4 corner), 12 had a 2 corner suspension only and 16 had a 4 corner suspension only. A total of 28 patients underwent 2 corner Raz suspension and 20 patients underwent 4 corner Raz suspesnion. The mean age at time of surgery was 63.47 (range 40-83). The mean ALPP was 87.9 (range 40-140). Only 4 of 48 patients (8%) had ALPP less than 60. The mean patient age at time of survey was 66.1 years (range 45-91). Mean number of months postoperative when surveys were completed was 48.2 months (range 4-111 months). 21 of 48 (43.7%) patients were beyond 48 months. Patient demographics and self assessment tools results are summarized in Table 1. There were no significant demographic differences between the patients who underwent 2 corner suspension vs 4 corner suspension.
Long term cohort data table.
Mean number of months post surgery survey conducted= 48.2 months (range 4-111 months) SD 32.11
|Results||Means (Standard Deviation)|
|# of pts||Age at Surgery
|Age at Survey
|PGII Score||Qol Score||UDI 6||ISS||% Improved||Preop Pads||Postop Pads|
|48||63.4(40-83) yrs||66.1(45-91) yrs||2.1(1.3)||2.0 (1.8)||7.6(6.7)||7.42(6.44)||69.4(28.8)||2.62(1.69)||0.93 (1.24)1|
1 SS P=0.0001.
Post Operative self assessment symptoms (mean follow up 48 months).
|Number of Patients Reporting Score (%)|
|0||1||2||3||Mean Score||Standard Error|
|Symptom Score ISS Question|
|Incomplete emptying 1||23 (52)||9 (20)||7 (16)||5 (11)||0.88||0.16|
|Urgency 2||22 (50)||16 (36)||3 (7)||3 (7)||0.69||0.12|
|Nocturia 3||11 (25)||24 (54)||8 (18)||1 (2)||1.00||0.10|
|Daytime frequency 4||18 (41)||14 (32)||11 (25)||1 (2)||0.88||0.13|
|Stress incontinence 5||24 (55)||9 (20)||3 (7)||8 (18)||0.90||0.17|
|Urge Incontinence 6||21 (47)||12 (27)||3 (7)||8 (18)||0.95||0.17|
|Leakage level of activity 7||25 (57)||6 (14)||9 (20)||4 (9)||0.83||0.16|
|Protection 8||23 (52)||9 (20)||7 (16)||5 (11)||0.95||0.17|
|Bother Score (UDI) Question|
|Frequency 1||18 (38)||10 (21)||14 (29)||6 (12)||1.19||0.15|
|Urge incontinence 2||21 (44)||11 (23)||8 (17)||8 (16)||1.06||0.16|
|Stress incontinence 3||25 (52)||12 (25)||3 (6)||8 (16)||0.91||0.16|
|Small leakage amount 4||22 (46)||13 (27)||7 (15)||6 (12)||0.97||0.15|
|Difficult emptying 5||32 (67)||6 (13)||4 (8)||6 (12)||0.69||0.15|
|Pain 6||32 (67)||8 (16)||6 (12)||2 ( (4)||0.52||0.12|
|Night time urination 7||14 (29)||15 (31)||13 (27)||6 (12)||1.20||0.14|
|Urgency 8||20 (42)||13 (27)||6 (12)||9 (19)||1.13||0.16|
The mean PGI-1 score was 2.1 (2= much better). 36 of the 48(75%) patients were very much or much better. If score 3 which represents “a little better” is included as a treatment success, then 41 of 48 patients (85%) would have met the criteria for treatment success. The mean Quality of life score was 2.0 (2 = mostly satisfied) 41 of 48 (85%) were delighted, pleased or mostly satisfied with their postoperative condition. 52% were delighted or pleased. Mean percent improvement was 69% (range 0-100). 42 of 48 patients (87.5%) reported 50% or more improvement. Preoperative pad use for this cohort was 2.6 (Range 0-6) Postoperative pad use was O.9 (range 0-4). This difference was statistically significant at a P value less than 0.0001. 26
0f 48(54%) patients reported wearing 0 pads per day. 70% of patients reported using less pads There were no statistical differences in all of the outcome measures when we compared the cohort who underwent 2 corner suspension with the patients who underwent 4 corner suspension.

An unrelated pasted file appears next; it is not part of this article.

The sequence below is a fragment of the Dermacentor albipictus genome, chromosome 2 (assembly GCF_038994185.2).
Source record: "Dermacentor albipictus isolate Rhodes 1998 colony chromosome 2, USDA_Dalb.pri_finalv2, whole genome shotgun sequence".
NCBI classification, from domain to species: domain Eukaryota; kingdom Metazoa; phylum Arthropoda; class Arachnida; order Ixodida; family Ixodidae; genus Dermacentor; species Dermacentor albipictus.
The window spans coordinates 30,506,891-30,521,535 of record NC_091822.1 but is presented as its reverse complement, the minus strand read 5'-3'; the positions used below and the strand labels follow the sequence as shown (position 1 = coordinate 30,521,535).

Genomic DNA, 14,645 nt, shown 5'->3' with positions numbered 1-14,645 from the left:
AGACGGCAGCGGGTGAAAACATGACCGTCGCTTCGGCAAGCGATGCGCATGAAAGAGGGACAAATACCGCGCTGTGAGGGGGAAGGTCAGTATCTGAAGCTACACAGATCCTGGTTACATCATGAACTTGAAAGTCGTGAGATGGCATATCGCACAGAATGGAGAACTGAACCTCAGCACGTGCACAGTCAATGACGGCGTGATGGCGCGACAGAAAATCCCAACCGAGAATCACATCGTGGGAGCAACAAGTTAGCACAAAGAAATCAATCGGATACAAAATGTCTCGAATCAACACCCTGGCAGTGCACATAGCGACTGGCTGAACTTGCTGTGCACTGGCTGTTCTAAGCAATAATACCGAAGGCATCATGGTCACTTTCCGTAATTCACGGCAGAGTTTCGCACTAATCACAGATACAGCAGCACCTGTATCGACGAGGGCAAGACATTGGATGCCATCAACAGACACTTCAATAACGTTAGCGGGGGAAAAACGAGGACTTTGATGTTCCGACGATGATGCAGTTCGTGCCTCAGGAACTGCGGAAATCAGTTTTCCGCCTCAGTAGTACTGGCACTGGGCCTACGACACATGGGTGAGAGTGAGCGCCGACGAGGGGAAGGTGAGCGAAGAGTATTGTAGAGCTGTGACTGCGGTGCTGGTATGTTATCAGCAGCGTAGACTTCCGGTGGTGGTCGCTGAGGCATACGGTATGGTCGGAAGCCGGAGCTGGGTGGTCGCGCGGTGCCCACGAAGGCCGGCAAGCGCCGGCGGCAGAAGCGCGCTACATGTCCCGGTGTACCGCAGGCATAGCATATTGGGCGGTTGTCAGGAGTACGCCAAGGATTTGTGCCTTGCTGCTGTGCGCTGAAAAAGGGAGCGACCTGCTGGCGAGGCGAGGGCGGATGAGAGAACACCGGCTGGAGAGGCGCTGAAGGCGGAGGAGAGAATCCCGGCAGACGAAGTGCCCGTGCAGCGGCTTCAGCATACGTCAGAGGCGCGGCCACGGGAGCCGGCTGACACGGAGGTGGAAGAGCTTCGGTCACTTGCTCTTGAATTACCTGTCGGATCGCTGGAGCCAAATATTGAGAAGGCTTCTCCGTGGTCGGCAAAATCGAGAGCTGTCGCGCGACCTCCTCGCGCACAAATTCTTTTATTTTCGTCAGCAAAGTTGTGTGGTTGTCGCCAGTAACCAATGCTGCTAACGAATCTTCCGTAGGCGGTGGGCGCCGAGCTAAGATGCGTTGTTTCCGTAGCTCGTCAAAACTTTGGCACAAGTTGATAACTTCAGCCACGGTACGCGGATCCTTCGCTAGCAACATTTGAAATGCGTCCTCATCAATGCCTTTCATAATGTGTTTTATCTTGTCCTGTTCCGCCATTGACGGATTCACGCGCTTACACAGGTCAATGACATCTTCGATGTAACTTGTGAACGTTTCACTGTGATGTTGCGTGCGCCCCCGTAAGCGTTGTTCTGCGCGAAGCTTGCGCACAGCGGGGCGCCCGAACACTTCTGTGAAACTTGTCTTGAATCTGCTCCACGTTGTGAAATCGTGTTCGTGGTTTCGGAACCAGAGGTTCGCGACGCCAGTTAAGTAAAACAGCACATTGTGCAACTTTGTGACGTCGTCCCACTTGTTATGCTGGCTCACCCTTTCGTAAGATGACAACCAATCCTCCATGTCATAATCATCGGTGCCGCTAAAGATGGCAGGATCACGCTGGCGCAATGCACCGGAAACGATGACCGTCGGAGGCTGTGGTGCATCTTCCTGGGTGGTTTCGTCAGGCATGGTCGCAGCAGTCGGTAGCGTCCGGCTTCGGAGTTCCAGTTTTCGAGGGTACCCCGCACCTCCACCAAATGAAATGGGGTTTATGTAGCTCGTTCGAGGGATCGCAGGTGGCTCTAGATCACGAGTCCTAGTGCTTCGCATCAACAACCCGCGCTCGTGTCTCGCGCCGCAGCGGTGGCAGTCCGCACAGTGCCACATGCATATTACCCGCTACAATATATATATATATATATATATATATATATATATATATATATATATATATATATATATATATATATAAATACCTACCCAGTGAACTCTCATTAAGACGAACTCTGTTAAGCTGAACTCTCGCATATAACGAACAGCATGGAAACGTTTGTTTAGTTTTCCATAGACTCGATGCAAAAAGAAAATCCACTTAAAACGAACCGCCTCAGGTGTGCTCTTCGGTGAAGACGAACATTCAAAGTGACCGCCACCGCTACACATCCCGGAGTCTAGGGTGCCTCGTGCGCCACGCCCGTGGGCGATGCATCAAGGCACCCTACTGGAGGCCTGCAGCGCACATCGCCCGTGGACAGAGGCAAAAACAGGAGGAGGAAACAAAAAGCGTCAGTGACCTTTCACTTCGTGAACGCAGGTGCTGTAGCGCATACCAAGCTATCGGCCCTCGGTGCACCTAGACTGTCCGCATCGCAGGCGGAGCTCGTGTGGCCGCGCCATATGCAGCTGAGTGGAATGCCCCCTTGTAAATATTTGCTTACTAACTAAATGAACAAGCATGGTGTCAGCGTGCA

The UDI-6 and ISS-8 self assessment data are reported as raw distribution score and mean score (Table 2). The mean UDI-6 bother score was 7.62. Using Question 3 of the UDI
6, 77% of patients reported either not at all or only slightly being bothered by SUI. The mean ISS symptom score was 7.4. Using ISS question 5 for SUI, 75% of patients reported
SUI symptoms as none or less than once per week.
In 1981, Raz described modifications of the Peyrera bladder neck suspension . It was felt that this procedure was best suited for patients with anatomic incontinence due to urethral and bladder neck hypermobility with minimal or no cystocoele. In the Raz suspension, the support of the bladder neck and bladder is on the midline suprapubic area just above the pubic bone not into the muscle but rather on the fascial attachment to the periosteum. Many authors have reported on the success of the Raz bladder neck suspension procedure [2-8]. A prospective cohort of over 400 patients at UCLA based on objective and subjective criteria revealed a cure rate of 85% . These studies showed the effectiveness of the Raz bladder neck suspension in the treatment of SUI in patients with little or no cystocoele. The 2 corner bladder neck suspension was modified by Raz to a 4 corner bladder and bladder neck suspension in patients with grade 2 and 3 cystocoeles who had concomitant SUI. Raz reported on 120 patients with Grade 2 and 3 cystocoeles who underwent 4 corner suspension with 2 year mean follow up with 94% of the patients having relief of their SUI .
The Raz and other needle suspensions fell out of use in the last decade by the majority of practicing urologists. Papers were published showing decreased benefits over time of the Raz procedure [14-16]. The 1997 AUA Guidelines (Leach et al.)  showed a lower cure dry rate at 48 months with transvaginal needle suspensions (67%) compared with retropubic suspensions(84%) or pubo-vaginal autologous slings (83%). That review panel considered transvaginal needle suspensions to be” a good option for the appropriate women with SUI who are willing to accept worse long term benefit in favor of lower immediate morbidity”.